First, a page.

Algernon Charles Swinburne

(5 April 1837 - 10 April 1909 / London)

Madona Mia - Poem by Algernon Charles Swinburne

UNDER green apple-boughs
That never a storm will rouse,
My lady hath her house
Between two bowers;
In either of the twain
Red roses full of rain;
She hath for bondwomen
All kind of flowers.

She hath no handmaid fair
To draw her curled gold hair
Through rings of gold that bear
Her whole hair’s weight;
She hath no maids to stand
Gold-clothed on either hand;
In all the great green land
None is so great.

She hath no more to wear
But one white hood of vair
Drawn over eyes and hair,
Wrought with strange gold,
Made for some great queen’s head,
Some fair great queen since dead;
And one strait gown of red
Against the cold.

Beneath her eyelids deep
Love lying seems asleep,
Love, swift to wake, to weep,
To laugh, to gaze;
Her breasts are like white birds,
And all her gracious words
As water-grass to herds
In the June-days.

To her all dews that fall
And rains are musical;
Her flowers are fed from all,
Her joy from these;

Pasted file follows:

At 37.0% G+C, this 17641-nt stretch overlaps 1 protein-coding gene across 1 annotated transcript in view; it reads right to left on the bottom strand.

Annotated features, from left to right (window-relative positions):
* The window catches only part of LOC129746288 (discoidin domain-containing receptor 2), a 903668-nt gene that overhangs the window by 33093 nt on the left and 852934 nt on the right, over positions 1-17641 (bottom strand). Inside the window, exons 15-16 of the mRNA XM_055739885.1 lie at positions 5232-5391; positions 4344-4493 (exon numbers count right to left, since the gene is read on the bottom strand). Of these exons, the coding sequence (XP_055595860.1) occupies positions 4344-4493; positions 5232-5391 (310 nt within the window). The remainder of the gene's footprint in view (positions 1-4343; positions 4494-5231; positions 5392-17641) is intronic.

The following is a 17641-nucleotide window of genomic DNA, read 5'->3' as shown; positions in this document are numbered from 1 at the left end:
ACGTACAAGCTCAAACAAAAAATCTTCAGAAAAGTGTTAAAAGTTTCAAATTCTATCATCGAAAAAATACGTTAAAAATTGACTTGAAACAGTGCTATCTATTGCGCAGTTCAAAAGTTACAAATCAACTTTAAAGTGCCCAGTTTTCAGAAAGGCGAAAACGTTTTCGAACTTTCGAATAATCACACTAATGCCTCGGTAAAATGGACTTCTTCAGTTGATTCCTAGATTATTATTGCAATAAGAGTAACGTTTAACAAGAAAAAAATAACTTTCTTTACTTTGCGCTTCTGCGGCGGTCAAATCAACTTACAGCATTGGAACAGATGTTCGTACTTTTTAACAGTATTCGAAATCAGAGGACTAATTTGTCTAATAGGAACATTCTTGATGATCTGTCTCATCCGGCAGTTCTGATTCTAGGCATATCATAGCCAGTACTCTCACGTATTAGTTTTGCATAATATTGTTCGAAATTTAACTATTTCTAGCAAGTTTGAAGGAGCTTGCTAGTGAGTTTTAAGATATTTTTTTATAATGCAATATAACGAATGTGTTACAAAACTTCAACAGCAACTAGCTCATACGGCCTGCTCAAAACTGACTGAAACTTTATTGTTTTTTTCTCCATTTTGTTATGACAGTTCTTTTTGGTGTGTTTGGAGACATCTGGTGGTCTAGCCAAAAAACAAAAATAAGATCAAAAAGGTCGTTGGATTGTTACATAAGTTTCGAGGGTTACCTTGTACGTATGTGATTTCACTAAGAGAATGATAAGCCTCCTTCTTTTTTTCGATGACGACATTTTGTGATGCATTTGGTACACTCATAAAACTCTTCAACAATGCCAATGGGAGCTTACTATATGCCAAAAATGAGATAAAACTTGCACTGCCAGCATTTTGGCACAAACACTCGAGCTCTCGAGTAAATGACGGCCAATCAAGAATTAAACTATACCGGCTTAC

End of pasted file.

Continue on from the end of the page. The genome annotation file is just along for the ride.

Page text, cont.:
In the deep-feathered firs
Their gift of joy is hers,
In the least breath that stirs
Across the trees.

She grows with greenest leaves,
Ripens with reddest sheaves,
Forgets, remembers, grieves,
And is not sad;
The quiet lands and skies
Leave light upon her eyes;
None knows her, weak or wise,
Or tired or glad.

None knows, none understands,
What flowers are like her hands;
Though you should search all lands
Wherein time grows,
What snows are like her feet,
Though his eyes burn with heat
Through gazing on my sweet,
Yet no man knows.

Only this thing is said;
That white and gold and red,
God’s three chief words, man’s bread
And oil and wine,
Were given her for dowers,
And kingdom of all hours,
And grace of goodly flowers
And various vine.

This is my lady’s praise:
God after many days
Wrought her in unknown ways,
In sunset lands;
This was my lady’s birth;
God gave her might and mirth
And laid his whole sweet earth
Between her hands.

Under deep apple-boughs
My lady hath her house;
She wears upon her brows
The flower thereof;
All saying but what God saith
To her is as vain breath;
She is more strong than death,
Being strong as love.


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Poem Submitted: Monday, April 12, 2010



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